California Bill Would Increase Taxes on Companies With High Pay Ratios, as Coordinated Reports Are Launched on Inequality and Tax Deductibility

April 25, 2014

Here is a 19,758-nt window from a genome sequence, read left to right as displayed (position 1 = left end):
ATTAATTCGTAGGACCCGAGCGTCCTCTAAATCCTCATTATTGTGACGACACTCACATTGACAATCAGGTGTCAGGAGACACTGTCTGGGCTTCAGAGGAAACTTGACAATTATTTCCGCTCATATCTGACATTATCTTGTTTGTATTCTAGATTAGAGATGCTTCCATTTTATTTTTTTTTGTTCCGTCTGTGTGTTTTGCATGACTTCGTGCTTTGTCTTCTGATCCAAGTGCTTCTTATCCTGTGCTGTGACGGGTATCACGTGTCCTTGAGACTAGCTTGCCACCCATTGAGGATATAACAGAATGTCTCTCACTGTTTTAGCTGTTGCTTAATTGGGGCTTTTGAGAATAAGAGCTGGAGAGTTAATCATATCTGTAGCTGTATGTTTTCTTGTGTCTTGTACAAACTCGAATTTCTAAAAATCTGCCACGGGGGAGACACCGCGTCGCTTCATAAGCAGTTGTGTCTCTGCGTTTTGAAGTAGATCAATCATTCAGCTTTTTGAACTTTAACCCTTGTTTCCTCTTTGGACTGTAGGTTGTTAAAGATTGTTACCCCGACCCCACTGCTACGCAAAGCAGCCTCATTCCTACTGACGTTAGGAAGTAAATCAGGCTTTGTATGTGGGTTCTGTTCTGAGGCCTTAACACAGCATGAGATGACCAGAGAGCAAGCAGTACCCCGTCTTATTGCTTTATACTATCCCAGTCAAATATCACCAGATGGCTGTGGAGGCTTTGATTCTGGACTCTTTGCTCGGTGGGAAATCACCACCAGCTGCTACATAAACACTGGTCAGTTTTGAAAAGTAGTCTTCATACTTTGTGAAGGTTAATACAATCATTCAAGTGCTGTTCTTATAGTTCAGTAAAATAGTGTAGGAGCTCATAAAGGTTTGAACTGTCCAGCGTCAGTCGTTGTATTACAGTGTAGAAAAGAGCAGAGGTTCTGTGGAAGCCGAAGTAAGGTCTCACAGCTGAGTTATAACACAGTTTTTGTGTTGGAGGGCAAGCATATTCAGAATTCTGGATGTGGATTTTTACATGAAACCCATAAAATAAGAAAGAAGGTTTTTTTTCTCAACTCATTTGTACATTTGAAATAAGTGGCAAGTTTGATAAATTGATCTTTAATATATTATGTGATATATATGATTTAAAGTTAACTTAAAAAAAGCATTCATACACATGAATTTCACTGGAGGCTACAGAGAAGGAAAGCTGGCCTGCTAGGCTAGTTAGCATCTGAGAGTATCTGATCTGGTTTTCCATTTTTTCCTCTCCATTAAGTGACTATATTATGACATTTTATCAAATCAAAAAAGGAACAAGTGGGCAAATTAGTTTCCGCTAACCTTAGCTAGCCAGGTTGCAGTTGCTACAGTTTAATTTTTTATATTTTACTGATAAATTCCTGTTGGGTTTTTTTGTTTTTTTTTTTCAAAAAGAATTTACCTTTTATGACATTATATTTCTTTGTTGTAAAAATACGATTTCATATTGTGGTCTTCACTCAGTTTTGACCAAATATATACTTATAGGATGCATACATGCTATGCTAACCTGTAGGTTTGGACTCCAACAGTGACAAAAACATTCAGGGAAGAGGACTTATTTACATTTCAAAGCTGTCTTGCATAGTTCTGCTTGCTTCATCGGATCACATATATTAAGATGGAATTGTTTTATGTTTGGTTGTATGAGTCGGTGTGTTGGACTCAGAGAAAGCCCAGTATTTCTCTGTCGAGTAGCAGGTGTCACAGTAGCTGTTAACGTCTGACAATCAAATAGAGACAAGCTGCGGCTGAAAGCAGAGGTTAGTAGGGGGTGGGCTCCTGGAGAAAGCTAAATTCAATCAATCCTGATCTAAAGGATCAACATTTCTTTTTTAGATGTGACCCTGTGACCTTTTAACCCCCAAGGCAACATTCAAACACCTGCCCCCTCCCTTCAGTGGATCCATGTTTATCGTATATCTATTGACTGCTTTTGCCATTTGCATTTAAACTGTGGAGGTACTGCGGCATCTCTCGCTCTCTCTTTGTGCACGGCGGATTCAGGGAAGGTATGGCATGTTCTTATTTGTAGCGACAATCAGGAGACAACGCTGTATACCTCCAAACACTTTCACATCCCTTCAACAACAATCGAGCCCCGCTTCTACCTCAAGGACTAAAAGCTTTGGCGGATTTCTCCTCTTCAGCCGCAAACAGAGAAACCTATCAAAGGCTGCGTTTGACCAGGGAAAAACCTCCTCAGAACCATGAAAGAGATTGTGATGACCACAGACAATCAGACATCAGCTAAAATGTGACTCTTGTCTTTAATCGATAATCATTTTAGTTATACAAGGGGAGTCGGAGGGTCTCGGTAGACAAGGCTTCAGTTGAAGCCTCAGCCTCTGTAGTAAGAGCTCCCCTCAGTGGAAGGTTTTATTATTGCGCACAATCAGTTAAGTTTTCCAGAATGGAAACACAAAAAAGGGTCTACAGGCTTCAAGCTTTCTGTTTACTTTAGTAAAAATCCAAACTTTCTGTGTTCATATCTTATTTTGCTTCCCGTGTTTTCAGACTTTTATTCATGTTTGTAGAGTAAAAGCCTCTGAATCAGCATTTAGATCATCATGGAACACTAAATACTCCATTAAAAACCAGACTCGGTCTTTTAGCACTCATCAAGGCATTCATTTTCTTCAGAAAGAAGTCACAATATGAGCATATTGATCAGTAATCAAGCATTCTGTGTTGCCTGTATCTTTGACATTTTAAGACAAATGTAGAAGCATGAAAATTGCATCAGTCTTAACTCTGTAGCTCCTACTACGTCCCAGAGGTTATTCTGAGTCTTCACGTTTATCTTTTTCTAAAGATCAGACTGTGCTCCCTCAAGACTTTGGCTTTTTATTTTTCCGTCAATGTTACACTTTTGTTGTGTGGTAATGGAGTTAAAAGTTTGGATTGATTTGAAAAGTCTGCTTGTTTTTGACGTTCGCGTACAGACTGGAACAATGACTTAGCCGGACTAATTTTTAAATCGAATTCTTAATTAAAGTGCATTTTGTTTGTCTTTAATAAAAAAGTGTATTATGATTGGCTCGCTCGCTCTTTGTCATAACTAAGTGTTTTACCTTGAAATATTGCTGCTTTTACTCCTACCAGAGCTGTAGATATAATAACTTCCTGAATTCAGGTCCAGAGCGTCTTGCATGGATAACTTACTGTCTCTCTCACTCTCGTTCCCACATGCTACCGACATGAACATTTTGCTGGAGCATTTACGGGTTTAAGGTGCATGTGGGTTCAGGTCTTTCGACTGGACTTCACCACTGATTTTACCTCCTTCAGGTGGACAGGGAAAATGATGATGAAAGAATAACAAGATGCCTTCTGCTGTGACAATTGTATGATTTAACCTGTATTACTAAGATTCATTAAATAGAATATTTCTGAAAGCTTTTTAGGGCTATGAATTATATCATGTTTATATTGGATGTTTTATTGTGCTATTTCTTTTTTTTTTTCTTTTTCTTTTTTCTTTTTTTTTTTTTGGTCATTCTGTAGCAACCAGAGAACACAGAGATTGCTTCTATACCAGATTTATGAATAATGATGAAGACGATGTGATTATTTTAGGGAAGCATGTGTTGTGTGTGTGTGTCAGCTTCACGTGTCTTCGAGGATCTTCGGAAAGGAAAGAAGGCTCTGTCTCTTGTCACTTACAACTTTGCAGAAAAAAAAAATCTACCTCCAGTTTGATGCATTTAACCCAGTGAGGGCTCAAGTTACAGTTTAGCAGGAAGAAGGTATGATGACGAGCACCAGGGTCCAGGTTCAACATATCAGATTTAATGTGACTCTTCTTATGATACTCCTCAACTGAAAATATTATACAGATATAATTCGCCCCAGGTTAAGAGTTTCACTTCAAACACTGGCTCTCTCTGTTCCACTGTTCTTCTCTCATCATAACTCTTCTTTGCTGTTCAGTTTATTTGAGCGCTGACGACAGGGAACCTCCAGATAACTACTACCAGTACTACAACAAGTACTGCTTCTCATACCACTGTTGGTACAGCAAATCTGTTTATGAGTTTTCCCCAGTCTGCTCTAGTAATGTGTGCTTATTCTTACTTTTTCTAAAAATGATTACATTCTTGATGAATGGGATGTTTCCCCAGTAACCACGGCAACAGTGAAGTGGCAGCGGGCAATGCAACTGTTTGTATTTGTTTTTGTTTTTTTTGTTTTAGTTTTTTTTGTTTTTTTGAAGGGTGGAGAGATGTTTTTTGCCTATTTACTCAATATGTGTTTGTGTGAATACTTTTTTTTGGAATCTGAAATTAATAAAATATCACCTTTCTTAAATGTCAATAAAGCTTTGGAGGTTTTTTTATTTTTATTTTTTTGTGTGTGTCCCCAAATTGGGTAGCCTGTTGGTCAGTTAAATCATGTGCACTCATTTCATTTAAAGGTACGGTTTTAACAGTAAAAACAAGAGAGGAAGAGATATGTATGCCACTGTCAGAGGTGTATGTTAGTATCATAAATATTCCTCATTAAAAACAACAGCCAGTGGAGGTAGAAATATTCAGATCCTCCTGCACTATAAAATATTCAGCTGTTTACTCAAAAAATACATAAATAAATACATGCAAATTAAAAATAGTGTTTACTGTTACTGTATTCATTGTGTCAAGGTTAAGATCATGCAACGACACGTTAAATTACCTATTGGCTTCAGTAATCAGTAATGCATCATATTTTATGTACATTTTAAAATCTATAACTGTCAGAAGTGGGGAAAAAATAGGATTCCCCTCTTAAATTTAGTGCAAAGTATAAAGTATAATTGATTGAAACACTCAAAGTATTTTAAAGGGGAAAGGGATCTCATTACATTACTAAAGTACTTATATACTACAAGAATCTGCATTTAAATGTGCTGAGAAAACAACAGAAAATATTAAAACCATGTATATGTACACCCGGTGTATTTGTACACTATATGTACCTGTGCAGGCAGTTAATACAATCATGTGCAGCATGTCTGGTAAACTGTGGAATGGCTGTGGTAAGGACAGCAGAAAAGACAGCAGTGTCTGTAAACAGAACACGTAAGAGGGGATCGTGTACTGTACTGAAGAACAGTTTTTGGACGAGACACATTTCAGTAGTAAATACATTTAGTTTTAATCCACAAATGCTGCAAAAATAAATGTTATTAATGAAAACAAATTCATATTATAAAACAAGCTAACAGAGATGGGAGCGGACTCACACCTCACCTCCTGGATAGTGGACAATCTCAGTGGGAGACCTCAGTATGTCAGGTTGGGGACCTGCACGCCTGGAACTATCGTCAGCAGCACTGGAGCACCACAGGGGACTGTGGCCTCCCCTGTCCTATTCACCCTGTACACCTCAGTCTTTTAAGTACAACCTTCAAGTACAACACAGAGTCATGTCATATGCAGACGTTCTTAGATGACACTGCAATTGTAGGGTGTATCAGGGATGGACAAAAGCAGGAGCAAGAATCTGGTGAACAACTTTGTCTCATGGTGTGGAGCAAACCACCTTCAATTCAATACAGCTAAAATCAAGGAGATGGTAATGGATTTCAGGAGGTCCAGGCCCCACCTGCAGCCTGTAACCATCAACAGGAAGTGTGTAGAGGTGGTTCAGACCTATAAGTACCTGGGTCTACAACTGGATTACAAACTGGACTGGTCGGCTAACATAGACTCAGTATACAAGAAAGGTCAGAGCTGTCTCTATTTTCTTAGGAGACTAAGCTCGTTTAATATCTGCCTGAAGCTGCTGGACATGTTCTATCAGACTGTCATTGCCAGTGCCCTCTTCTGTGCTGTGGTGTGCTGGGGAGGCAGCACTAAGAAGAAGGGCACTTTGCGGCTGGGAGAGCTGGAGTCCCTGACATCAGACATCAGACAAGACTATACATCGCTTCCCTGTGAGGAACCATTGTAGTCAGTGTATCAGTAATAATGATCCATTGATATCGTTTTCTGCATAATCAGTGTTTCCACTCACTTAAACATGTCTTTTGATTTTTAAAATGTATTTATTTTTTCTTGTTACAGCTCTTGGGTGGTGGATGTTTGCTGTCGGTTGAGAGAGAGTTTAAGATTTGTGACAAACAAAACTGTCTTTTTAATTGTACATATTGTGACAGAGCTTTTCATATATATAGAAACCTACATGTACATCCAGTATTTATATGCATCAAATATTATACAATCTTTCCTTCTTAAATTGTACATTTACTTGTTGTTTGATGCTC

This week, in a 5 to 2 party line vote, a Senate Committee in California approved legislation to increase state taxes by as much as 48 percent on corporations with high pay ratios, with one sponsor stating the bill "represents a doable, practical solution that creates incentives for responsible corporate behavior."  The bill, SB 1372, sponsored by Senators Mark DeSaulnier (D-Concord) and Loni Hancock (D-Berkeley), would increase corporate taxes based on the level of the ratio of the highest paid employee to the median compensation of all employees, including temporary employees and employees of contractors.  The taxes would increase from 8.8 percent for companies with pay ratios of 100 to 13% for companies with ratios over 400.  Even though the bill uses the median employee to measure the ratio, it does not note whether the definition is the same as under the Dodd-Frank pay ratio disclosure.  The bill is not likely to move this year, but its long-term prospects are significant.  Meanwhile, two groups launched coordinated reports on compensation practices in the restaurant industry in an effort to silence the industry's opposition to a minimum wage increase.  Demos, a liberal advocacy group, launched a report on the pay ratios of restaurant industry CEOs, "Fast Food Failure: How CEO-to-Worker Pay Disparity Undermines the Industry and the Overall Economy," stating the industry "will need to address their imbalanced pay practices in order to mitigate the damaging effects of income inequality."  Meanwhile, the Institute for Policy Studies released a report on the tax deductibility of executive compensation for the 20 largest members of the National Restaurant Association, reiterating the Institute's longstanding argument that being able to deduct executive compensation  as permitted by the tax code "is a massive subsidy for excessive executive compensation."  As our Center On Executive Compensation has explained, executive compensation is a business expense and should be treated consistently with other business expenses.  However, Section 162(m), which was put in place by the Clinton Administration to reduce executive compensation, has had the opposite effect.